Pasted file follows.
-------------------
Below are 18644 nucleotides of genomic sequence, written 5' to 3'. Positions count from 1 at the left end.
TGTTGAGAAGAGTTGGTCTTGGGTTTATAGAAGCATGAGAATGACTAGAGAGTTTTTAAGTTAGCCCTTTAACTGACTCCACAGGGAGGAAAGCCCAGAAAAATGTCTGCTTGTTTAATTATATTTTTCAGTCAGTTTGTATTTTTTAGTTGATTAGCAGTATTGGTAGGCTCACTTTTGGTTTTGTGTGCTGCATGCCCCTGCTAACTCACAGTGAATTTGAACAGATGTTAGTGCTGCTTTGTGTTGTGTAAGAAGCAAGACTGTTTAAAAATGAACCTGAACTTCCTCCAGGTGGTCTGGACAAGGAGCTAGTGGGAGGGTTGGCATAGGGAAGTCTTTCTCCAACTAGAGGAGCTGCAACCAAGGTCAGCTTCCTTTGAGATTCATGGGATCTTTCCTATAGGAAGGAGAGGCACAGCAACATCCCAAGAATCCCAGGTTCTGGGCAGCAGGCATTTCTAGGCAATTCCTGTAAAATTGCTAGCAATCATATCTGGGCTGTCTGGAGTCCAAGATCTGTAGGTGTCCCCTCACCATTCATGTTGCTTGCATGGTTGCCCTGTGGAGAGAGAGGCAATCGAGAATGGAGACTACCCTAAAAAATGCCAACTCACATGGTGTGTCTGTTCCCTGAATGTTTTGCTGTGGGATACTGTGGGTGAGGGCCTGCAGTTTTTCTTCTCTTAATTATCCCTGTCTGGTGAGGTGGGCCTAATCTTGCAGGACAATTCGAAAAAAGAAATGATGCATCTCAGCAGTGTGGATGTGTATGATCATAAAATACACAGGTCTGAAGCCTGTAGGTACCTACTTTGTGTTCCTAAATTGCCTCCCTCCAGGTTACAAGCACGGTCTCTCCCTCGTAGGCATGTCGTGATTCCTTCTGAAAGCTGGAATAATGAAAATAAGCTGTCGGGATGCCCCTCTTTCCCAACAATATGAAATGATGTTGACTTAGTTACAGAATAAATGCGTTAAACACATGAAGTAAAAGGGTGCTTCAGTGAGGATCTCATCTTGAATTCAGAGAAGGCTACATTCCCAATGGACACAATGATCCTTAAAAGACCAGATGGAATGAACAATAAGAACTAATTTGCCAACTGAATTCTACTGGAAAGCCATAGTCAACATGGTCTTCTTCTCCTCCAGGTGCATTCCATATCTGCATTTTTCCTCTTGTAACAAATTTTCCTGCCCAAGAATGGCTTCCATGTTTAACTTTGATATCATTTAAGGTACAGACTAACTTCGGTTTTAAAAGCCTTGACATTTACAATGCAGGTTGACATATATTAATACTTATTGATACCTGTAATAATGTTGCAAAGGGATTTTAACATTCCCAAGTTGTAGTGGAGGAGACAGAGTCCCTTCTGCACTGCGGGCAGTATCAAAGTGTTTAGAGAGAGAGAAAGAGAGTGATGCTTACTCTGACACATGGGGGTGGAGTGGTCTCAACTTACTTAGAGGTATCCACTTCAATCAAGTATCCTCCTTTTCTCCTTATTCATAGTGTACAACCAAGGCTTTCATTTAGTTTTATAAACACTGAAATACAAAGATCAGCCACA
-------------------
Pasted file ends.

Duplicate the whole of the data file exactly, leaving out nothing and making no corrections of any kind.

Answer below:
Below are 18644 nucleotides of genomic sequence, written 5' to 3'. Positions count from 1 at the left end.
TGTTGAGAAGAGTTGGTCTTGGGTTTATAGAAGCATGAGAATGACTAGAGAGTTTTTAAGTTAGCCCTTTAACTGACTCCACAGGGAGGAAAGCCCAGAAAAATGTCTGCTTGTTTAATTATATTTTTCAGTCAGTTTGTATTTTTTAGTTGATTAGCAGTATTGGTAGGCTCACTTTTGGTTTTGTGTGCTGCATGCCCCTGCTAACTCACAGTGAATTTGAACAGATGTTAGTGCTGCTTTGTGTTGTGTAAGAAGCAAGACTGTTTAAAAATGAACCTGAACTTCCTCCAGGTGGTCTGGACAAGGAGCTAGTGGGAGGGTTGGCATAGGGAAGTCTTTCTCCAACTAGAGGAGCTGCAACCAAGGTCAGCTTCCTTTGAGATTCATGGGATCTTTCCTATAGGAAGGAGAGGCACAGCAACATCCCAAGAATCCCAGGTTCTGGGCAGCAGGCATTTCTAGGCAATTCCTGTAAAATTGCTAGCAATCATATCTGGGCTGTCTGGAGTCCAAGATCTGTAGGTGTCCCCTCACCATTCATGTTGCTTGCATGGTTGCCCTGTGGAGAGAGAGGCAATCGAGAATGGAGACTACCCTAAAAAATGCCAACTCACATGGTGTGTCTGTTCCCTGAATGTTTTGCTGTGGGATACTGTGGGTGAGGGCCTGCAGTTTTTCTTCTCTTAATTATCCCTGTCTGGTGAGGTGGGCCTAATCTTGCAGGACAATTCGAAAAAAGAAATGATGCATCTCAGCAGTGTGGATGTGTATGATCATAAAATACACAGGTCTGAAGCCTGTAGGTACCTACTTTGTGTTCCTAAATTGCCTCCCTCCAGGTTACAAGCACGGTCTCTCCCTCGTAGGCATGTCGTGATTCCTTCTGAAAGCTGGAATAATGAAAATAAGCTGTCGGGATGCCCCTCTTTCCCAACAATATGAAATGATGTTGACTTAGTTACAGAATAAATGCGTTAAACACATGAAGTAAAAGGGTGCTTCAGTGAGGATCTCATCTTGAATTCAGAGAAGGCTACATTCCCAATGGACACAATGATCCTTAAAAGACCAGATGGAATGAACAATAAGAACTAATTTGCCAACTGAATTCTACTGGAAAGCCATAGTCAACATGGTCTTCTTCTCCTCCAGGTGCATTCCATATCTGCATTTTTCCTCTTGTAACAAATTTTCCTGCCCAAGAATGGCTTCCATGTTTAACTTTGATATCATTTAAGGTACAGACTAACTTCGGTTTTAAAAGCCTTGACATTTACAATGCAGGTTGACATATATTAATACTTATTGATACCTGTAATAATGTTGCAAAGGGATTTTAACATTCCCAAGTTGTAGTGGAGGAGACAGAGTCCCTTCTGCACTGCGGGCAGTATCAAAGTGTTTAGAGAGAGAGAAAGAGAGTGATGCTTACTCTGACACATGGGGGTGGAGTGGTCTCAACTTACTTAGAGGTATCCACTTCAATCAAGTATCCTCCTTTTCTCCTTATTCATAGTGTACAACCAAGGCTTTCATTTAGTTTTATAAACACTGAAATACAAAGATCAGCCACA